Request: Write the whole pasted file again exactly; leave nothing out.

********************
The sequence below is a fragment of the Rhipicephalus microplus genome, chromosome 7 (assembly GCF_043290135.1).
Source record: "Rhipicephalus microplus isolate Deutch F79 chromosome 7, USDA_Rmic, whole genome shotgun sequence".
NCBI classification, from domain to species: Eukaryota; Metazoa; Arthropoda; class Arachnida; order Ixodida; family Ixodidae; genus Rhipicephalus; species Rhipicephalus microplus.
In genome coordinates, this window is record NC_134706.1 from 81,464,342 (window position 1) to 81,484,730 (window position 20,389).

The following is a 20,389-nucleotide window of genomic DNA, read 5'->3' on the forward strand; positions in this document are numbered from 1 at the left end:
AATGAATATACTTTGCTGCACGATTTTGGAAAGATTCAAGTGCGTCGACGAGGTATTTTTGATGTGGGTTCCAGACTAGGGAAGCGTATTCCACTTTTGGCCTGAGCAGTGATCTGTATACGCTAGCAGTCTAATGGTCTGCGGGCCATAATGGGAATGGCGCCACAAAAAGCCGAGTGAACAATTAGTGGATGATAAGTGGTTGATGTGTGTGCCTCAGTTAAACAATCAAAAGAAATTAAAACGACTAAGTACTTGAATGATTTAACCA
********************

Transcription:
The sequence below is a fragment of the Rhipicephalus microplus genome, chromosome 7 (assembly GCF_043290135.1).
Source record: "Rhipicephalus microplus isolate Deutch F79 chromosome 7, USDA_Rmic, whole genome shotgun sequence".
NCBI classification, from domain to species: Eukaryota; Metazoa; Arthropoda; class Arachnida; order Ixodida; family Ixodidae; genus Rhipicephalus; species Rhipicephalus microplus.
In genome coordinates, this window is record NC_134706.1 from 81,464,342 (window position 1) to 81,484,730 (window position 20,389).

The following is a 20,389-nucleotide window of genomic DNA, read 5'->3' on the forward strand; positions in this document are numbered from 1 at the left end:
AATGAATATACTTTGCTGCACGATTTTGGAAAGATTCAAGTGCGTCGACGAGGTATTTTTGATGTGGGTTCCAGACTAGGGAAGCGTATTCCACTTTTGGCCTGAGCAGTGATCTGTATACGCTAGCAGTCTAATGGTCTGCGGGCCATAATGGGAATGGCGCCACAAAAAGCCGAGTGAACAATTAGTGGATGATAAGTGGTTGATGTGTGTGCCTCAGTTAAACAATCAAAAGAAATTAAAACGACTAAGTACTTGAATGATTTAACCA